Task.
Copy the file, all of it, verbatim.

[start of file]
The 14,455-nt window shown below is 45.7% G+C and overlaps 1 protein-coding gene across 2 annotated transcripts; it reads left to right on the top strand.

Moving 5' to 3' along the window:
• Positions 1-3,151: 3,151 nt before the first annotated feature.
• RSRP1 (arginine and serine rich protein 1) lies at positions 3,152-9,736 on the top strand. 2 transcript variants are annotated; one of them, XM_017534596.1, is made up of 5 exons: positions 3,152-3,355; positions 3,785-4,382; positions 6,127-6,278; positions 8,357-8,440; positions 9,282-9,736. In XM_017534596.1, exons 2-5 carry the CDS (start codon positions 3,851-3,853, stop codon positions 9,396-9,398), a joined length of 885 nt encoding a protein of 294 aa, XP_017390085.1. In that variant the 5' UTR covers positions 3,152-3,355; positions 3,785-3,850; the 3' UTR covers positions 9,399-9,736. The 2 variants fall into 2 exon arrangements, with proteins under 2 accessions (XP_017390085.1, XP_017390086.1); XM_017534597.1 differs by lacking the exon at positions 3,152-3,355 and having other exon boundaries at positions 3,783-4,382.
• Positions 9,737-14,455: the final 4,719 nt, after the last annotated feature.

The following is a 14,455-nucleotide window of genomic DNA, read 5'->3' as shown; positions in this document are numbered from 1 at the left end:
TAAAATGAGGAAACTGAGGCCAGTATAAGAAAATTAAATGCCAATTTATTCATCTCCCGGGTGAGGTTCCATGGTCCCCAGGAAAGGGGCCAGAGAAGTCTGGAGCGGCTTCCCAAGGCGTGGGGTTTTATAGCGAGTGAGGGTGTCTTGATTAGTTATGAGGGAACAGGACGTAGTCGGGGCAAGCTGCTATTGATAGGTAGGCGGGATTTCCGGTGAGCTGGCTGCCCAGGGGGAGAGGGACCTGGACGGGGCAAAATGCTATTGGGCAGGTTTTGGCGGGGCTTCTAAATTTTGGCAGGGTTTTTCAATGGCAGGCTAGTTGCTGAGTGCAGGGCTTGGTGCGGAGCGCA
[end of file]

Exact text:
The 14,455-nt window shown below is 45.7% G+C and overlaps 1 protein-coding gene across 2 annotated transcripts; it reads left to right on the top strand.

Moving 5' to 3' along the window:
• Positions 1-3,151: 3,151 nt before the first annotated feature.
• RSRP1 (arginine and serine rich protein 1) lies at positions 3,152-9,736 on the top strand. 2 transcript variants are annotated; one of them, XM_017534596.1, is made up of 5 exons: positions 3,152-3,355; positions 3,785-4,382; positions 6,127-6,278; positions 8,357-8,440; positions 9,282-9,736. In XM_017534596.1, exons 2-5 carry the CDS (start codon positions 3,851-3,853, stop codon positions 9,396-9,398), a joined length of 885 nt encoding a protein of 294 aa, XP_017390085.1. In that variant the 5' UTR covers positions 3,152-3,355; positions 3,785-3,850; the 3' UTR covers positions 9,399-9,736. The 2 variants fall into 2 exon arrangements, with proteins under 2 accessions (XP_017390085.1, XP_017390086.1); XM_017534597.1 differs by lacking the exon at positions 3,152-3,355 and having other exon boundaries at positions 3,783-4,382.
• Positions 9,737-14,455: the final 4,719 nt, after the last annotated feature.

The following is a 14,455-nucleotide window of genomic DNA, read 5'->3' as shown; positions in this document are numbered from 1 at the left end:
TAAAATGAGGAAACTGAGGCCAGTATAAGAAAATTAAATGCCAATTTATTCATCTCCCGGGTGAGGTTCCATGGTCCCCAGGAAAGGGGCCAGAGAAGTCTGGAGCGGCTTCCCAAGGCGTGGGGTTTTATAGCGAGTGAGGGTGTCTTGATTAGTTATGAGGGAACAGGACGTAGTCGGGGCAAGCTGCTATTGATAGGTAGGCGGGATTTCCGGTGAGCTGGCTGCCCAGGGGGAGAGGGACCTGGACGGGGCAAAATGCTATTGGGCAGGTTTTGGCGGGGCTTCTAAATTTTGGCAGGGTTTTTCAATGGCAGGCTAGTTGCTGAGTGCAGGGCTTGGTGCGGAGCGCA